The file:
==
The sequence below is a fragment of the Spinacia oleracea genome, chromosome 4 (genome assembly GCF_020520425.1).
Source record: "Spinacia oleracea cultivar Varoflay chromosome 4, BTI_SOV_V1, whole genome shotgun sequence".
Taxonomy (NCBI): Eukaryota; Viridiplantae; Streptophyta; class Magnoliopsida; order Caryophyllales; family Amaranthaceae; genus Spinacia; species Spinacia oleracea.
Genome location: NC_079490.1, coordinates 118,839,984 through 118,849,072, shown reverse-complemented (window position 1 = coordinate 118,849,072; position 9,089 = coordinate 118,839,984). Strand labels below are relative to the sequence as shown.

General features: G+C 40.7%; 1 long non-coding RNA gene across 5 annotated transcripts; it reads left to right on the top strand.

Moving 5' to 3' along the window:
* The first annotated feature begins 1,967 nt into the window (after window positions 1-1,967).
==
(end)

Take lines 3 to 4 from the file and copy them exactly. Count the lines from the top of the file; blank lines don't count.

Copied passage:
Taxonomy (NCBI): Eukaryota; Viridiplantae; Streptophyta; class Magnoliopsida; order Caryophyllales; family Amaranthaceae; genus Spinacia; species Spinacia oleracea.
Genome location: NC_079490.1, coordinates 118,839,984 through 118,849,072, shown reverse-complemented (window position 1 = coordinate 118,849,072; position 9,089 = coordinate 118,839,984). Strand labels below are relative to the sequence as shown.